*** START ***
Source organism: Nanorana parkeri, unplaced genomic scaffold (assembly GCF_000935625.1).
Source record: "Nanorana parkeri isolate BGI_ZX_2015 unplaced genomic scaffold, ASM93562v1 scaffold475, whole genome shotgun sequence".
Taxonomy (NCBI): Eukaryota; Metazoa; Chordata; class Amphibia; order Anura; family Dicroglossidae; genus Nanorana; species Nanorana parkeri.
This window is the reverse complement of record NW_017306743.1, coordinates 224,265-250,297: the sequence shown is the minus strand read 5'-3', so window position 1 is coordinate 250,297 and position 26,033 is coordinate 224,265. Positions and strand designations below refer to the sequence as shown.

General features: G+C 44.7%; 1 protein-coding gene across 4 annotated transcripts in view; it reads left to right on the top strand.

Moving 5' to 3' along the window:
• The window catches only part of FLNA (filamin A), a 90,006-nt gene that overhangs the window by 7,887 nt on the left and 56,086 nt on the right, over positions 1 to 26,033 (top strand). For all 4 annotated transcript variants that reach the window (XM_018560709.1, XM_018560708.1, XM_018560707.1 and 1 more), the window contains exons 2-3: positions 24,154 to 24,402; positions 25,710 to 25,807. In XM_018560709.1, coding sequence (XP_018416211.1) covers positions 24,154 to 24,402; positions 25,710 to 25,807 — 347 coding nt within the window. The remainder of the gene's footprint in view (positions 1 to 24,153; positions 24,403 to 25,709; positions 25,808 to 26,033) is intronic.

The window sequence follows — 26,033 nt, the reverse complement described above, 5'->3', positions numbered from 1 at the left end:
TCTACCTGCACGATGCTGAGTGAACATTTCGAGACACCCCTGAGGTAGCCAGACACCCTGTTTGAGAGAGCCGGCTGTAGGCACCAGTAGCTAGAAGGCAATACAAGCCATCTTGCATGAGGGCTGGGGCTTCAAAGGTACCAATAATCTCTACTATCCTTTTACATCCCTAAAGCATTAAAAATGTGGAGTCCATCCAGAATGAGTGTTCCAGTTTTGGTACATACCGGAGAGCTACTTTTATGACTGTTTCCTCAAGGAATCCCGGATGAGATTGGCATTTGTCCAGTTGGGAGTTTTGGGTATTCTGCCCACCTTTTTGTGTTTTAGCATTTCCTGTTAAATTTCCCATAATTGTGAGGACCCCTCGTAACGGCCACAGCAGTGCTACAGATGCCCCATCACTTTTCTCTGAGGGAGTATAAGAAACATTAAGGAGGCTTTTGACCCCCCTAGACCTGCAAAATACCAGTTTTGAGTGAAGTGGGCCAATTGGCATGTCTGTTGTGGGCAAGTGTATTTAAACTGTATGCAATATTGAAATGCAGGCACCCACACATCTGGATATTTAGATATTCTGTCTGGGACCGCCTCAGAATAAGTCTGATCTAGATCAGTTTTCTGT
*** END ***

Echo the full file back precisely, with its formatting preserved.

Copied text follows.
Source organism: Nanorana parkeri, unplaced genomic scaffold (assembly GCF_000935625.1).
Source record: "Nanorana parkeri isolate BGI_ZX_2015 unplaced genomic scaffold, ASM93562v1 scaffold475, whole genome shotgun sequence".
Taxonomy (NCBI): Eukaryota; Metazoa; Chordata; class Amphibia; order Anura; family Dicroglossidae; genus Nanorana; species Nanorana parkeri.
This window is the reverse complement of record NW_017306743.1, coordinates 224,265-250,297: the sequence shown is the minus strand read 5'-3', so window position 1 is coordinate 250,297 and position 26,033 is coordinate 224,265. Positions and strand designations below refer to the sequence as shown.

General features: G+C 44.7%; 1 protein-coding gene across 4 annotated transcripts in view; it reads left to right on the top strand.

Moving 5' to 3' along the window:
• The window catches only part of FLNA (filamin A), a 90,006-nt gene that overhangs the window by 7,887 nt on the left and 56,086 nt on the right, over positions 1 to 26,033 (top strand). For all 4 annotated transcript variants that reach the window (XM_018560709.1, XM_018560708.1, XM_018560707.1 and 1 more), the window contains exons 2-3: positions 24,154 to 24,402; positions 25,710 to 25,807. In XM_018560709.1, coding sequence (XP_018416211.1) covers positions 24,154 to 24,402; positions 25,710 to 25,807 — 347 coding nt within the window. The remainder of the gene's footprint in view (positions 1 to 24,153; positions 24,403 to 25,709; positions 25,808 to 26,033) is intronic.

The window sequence follows — 26,033 nt, the reverse complement described above, 5'->3', positions numbered from 1 at the left end:
TCTACCTGCACGATGCTGAGTGAACATTTCGAGACACCCCTGAGGTAGCCAGACACCCTGTTTGAGAGAGCCGGCTGTAGGCACCAGTAGCTAGAAGGCAATACAAGCCATCTTGCATGAGGGCTGGGGCTTCAAAGGTACCAATAATCTCTACTATCCTTTTACATCCCTAAAGCATTAAAAATGTGGAGTCCATCCAGAATGAGTGTTCCAGTTTTGGTACATACCGGAGAGCTACTTTTATGACTGTTTCCTCAAGGAATCCCGGATGAGATTGGCATTTGTCCAGTTGGGAGTTTTGGGTATTCTGCCCACCTTTTTGTGTTTTAGCATTTCCTGTTAAATTTCCCATAATTGTGAGGACCCCTCGTAACGGCCACAGCAGTGCTACAGATGCCCCATCACTTTTCTCTGAGGGAGTATAAGAAACATTAAGGAGGCTTTTGACCCCCCTAGACCTGCAAAATACCAGTTTTGAGTGAAGTGGGCCAATTGGCATGTCTGTTGTGGGCAAGTGTATTTAAACTGTATGCAATATTGAAATGCAGGCACCCACACATCTGGATATTTAGATATTCTGTCTGGGACCGCCTCAGAATAAGTCTGATCTAGATCAGTTTTCTGT